The patient was given supportive care and was told to discontinue use of the supplement. Follow-up seven months later showed alkaline phosphatase was still elevated but was progressively decreasing. Another liver biopsy was performed at this time which showed reactive biliary changes with focal lymphocytic cholangitis, mild portal-based inflammation and ductopenia. The patient was started on ursodeoxycholic acid; lab results showed improvement in cholestasis.

Although previous cases have reported on Hydroxycut-induced cholestatic liver injury, the authors note that this case represents the first known report of Hydroxycut-related vanishing bile duct syndrome and prolonged cholestasis. Vanishing bile duct syndrome, which is defined as a progressive loss of intrahepatic ducts, has been linked to other drugs such as fluoroquinolones, sulfonamides, and phenothiazines, which induce the production of antibodies against cytokeratin in the bile ducts. While there are no specific guidelines on how to treat vanishing bile duct syndrome, typically, management requires discontinuation of the offending agent, supportive care, and the use of immunosuppressants; ursodeoxycholic acid may also be used.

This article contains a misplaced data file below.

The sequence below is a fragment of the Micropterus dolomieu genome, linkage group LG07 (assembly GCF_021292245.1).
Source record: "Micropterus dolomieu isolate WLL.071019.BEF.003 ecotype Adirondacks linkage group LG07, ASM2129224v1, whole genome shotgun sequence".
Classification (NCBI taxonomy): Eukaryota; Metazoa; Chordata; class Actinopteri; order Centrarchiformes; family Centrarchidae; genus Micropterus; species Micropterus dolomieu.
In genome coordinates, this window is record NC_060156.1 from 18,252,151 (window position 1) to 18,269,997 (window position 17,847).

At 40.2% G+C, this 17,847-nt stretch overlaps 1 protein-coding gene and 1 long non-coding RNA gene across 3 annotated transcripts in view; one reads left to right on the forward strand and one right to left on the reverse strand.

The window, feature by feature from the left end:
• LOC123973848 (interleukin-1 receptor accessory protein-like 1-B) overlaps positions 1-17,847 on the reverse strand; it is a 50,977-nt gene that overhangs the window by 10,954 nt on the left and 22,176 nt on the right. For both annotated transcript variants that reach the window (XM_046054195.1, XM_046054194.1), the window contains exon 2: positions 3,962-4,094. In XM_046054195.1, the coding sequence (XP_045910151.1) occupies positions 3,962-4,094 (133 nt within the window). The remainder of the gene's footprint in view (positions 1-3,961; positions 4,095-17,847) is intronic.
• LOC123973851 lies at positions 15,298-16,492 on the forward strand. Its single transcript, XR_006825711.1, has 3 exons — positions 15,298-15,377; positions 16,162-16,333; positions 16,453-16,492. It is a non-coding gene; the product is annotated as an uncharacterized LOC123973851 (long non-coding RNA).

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In this case, acute cholestatic liver injury occurred four weeks after the patient started taking Hydroxycut. The authors conclude “extensive workup for other causes of liver injury were excluded, and given the temporal relationship between onset of the dietary supplement and the clinical presentation, the most probably etiology of liver injury is felt to be secondary to Hydroxycut.”


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Reference:

Adike A, Smith M, Chervenak A, Vargas HE, Hydroxycut-related Vanishing Bile Duct Syndrome, Clinical Gastroenterology and Hepatology (2016), doi: 10.1016/j.cgh.2016.04.028.